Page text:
At Property Search 4U, we try to avoid involvement in buying off the plan in NSW.
In the last 15 years, we have come to know of disappointment by purchasers when buying off the plan in NSW.
Many articles have been written about buying off the plan in NSW. Most are critical of this approach as numbers simply don’t add up (realised down the track). However, as with all purchases, there are pros and cons that warrant a balanced analysis of buying off the plan.
Developers sell off the plan because this is usually a requirement for them to secure upfront construction financing from a lender. A certain percentage of the development usually has to be pre-sold before the release of funds by the bank. Buyers would pay a deposit to secure the property, with the balance payable upon settlement.
Everybody likes the feeling of “newness”.
Developers may sell some units at a discount if they need to meet sales targets to get the construction underway.
Extended settlement period.
With delivery usually over a year or two away, it gives you time to sell your place or to obtain financing (or even to increase your income before financing needed).
Stamp duty concessions.
Over the last five years, various concessions on stamp duty have been offered in NSW such as for retirees and first home buyers.
It is often possible to provide input on final design and/or fitout when buying off the plan property (e.g. to merge two apartments into one large one or to choose certain fittings and fixtures).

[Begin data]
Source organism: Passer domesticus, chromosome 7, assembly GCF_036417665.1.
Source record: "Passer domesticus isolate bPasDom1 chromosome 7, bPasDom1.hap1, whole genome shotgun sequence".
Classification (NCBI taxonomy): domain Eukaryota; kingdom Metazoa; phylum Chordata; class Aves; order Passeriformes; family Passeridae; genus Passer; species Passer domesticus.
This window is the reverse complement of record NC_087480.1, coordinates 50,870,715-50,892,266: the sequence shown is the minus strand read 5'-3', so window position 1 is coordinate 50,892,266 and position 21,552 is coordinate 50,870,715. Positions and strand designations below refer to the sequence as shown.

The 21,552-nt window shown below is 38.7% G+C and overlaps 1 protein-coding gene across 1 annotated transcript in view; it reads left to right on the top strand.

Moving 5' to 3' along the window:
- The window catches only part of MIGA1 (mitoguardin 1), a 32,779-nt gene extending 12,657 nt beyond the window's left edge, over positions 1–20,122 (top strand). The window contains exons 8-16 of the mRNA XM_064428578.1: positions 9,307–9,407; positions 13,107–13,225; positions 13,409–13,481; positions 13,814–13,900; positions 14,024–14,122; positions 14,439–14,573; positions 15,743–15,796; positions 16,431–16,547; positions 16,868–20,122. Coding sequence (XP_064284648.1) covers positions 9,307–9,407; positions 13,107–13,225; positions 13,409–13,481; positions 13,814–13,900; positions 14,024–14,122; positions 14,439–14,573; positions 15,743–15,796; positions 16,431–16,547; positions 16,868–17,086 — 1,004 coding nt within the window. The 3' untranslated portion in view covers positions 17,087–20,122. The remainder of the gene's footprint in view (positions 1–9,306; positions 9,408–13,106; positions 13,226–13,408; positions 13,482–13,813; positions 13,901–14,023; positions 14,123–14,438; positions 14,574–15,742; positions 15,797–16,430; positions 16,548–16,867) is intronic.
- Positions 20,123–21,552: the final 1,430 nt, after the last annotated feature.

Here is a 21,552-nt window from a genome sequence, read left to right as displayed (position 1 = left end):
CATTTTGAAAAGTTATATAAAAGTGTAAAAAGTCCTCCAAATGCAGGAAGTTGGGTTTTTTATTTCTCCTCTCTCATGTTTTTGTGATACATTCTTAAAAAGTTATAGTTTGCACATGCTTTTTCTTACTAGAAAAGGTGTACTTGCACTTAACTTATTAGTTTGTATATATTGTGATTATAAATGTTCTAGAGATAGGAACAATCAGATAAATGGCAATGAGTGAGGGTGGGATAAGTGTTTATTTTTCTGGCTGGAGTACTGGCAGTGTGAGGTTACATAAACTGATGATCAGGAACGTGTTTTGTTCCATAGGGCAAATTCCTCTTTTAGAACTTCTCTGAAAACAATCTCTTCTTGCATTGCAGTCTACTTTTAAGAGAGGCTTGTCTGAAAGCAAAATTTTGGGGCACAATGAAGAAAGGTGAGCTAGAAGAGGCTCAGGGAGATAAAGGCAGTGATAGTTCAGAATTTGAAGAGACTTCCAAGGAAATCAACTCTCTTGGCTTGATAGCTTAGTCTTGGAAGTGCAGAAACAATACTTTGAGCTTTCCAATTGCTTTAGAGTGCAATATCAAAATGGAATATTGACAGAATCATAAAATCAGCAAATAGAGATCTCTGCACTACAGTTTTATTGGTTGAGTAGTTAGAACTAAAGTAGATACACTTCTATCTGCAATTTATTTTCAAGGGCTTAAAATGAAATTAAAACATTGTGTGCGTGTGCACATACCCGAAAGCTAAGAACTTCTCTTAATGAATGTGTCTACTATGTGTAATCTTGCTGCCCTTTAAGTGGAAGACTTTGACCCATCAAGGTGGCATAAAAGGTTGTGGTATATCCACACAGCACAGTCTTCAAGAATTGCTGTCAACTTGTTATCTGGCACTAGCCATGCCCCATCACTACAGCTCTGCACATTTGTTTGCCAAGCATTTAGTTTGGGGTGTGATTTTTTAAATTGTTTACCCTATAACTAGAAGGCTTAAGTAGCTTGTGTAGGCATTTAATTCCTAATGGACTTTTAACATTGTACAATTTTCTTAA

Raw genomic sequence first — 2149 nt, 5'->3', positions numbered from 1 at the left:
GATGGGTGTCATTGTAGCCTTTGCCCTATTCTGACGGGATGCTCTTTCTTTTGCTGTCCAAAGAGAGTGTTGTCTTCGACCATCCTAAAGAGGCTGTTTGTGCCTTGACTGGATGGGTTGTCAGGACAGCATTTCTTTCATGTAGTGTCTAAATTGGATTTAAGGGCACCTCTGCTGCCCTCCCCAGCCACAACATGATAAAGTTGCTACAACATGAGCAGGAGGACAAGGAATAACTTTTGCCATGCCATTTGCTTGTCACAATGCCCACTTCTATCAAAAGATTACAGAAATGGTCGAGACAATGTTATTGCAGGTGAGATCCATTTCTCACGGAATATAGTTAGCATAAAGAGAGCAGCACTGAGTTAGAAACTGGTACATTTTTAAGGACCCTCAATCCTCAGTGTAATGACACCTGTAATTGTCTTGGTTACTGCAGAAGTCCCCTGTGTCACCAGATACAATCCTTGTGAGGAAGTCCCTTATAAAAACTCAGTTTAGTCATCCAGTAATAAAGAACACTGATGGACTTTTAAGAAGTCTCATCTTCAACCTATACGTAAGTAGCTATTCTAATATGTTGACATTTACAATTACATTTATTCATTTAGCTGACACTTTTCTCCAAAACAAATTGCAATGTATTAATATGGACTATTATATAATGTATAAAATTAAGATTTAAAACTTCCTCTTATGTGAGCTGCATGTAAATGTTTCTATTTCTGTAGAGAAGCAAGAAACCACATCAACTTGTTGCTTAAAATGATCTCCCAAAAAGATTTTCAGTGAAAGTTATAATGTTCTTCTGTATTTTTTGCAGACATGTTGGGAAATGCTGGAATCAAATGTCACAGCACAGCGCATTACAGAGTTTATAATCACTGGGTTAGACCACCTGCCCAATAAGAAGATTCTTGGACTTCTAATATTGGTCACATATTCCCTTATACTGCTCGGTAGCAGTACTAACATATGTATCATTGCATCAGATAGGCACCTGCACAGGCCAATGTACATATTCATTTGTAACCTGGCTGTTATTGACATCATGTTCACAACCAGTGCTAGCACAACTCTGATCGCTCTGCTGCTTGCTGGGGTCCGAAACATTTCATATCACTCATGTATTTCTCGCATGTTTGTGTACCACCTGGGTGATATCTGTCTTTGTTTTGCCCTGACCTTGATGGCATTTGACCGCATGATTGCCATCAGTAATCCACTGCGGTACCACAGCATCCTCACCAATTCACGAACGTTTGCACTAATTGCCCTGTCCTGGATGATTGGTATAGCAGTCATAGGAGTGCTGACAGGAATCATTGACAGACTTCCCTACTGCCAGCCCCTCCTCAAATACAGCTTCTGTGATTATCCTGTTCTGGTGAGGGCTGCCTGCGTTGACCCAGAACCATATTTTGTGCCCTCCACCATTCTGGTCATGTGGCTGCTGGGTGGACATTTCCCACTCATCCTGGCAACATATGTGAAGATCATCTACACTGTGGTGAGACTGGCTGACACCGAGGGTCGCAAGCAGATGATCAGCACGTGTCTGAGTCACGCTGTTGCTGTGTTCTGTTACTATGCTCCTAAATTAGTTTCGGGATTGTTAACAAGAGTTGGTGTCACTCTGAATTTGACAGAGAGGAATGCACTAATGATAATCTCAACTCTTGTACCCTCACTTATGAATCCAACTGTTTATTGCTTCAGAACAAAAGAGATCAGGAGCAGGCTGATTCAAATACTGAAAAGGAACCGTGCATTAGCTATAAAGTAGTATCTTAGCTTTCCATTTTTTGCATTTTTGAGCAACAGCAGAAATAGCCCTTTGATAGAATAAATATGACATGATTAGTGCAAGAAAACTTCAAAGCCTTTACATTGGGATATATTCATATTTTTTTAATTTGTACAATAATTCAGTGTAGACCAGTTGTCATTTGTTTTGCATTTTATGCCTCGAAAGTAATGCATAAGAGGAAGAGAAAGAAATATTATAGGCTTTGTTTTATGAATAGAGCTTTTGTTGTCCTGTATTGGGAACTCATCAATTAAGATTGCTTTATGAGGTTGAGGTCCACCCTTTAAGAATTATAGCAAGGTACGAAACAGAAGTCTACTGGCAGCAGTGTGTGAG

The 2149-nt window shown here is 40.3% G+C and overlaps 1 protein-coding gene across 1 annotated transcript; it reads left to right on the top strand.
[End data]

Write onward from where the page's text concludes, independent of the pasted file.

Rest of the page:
Get your solicitor to carefully advise you on this matter. There has been few changes over the last few years when buying off the plan in NSW.
Newer units are built to reflect today’s tastes and preferences such as open-plan living areas, larger balconies and amenities such as pool, gym and concierge services.
Potential for capital gains before settlement.
Many investors are speculators and are driven when buying off the plan in NSW by the expectation of the price increasing before the property is even finished. Beware however, that the reverse is also possible.
The down payment is usually low for the construction period (i.e. it can be a leveraged investment without the need for bank financing).
The final product is unknown.
Buying something on paper without having seen the item is a significant risk. The finished product may not live up to your expectations (e.g. aspect, quality, etc….).
Premium price for newness.
Just like cars, brand new properties have a certain premium. This is partly due to the newness factor, but also due to Australia’s Foreign Investment Review Board (FIRB) regulation which stipulates that foreigners can only buy brand new properties and not second hand ones. There is a larger consumer base for new properties (as foreigners can also buy) and consequently new prices are higher than in the secondary market. When this property is later sold, it cannot be sold to foreigners (lowered demand possibly leading to a lowered price).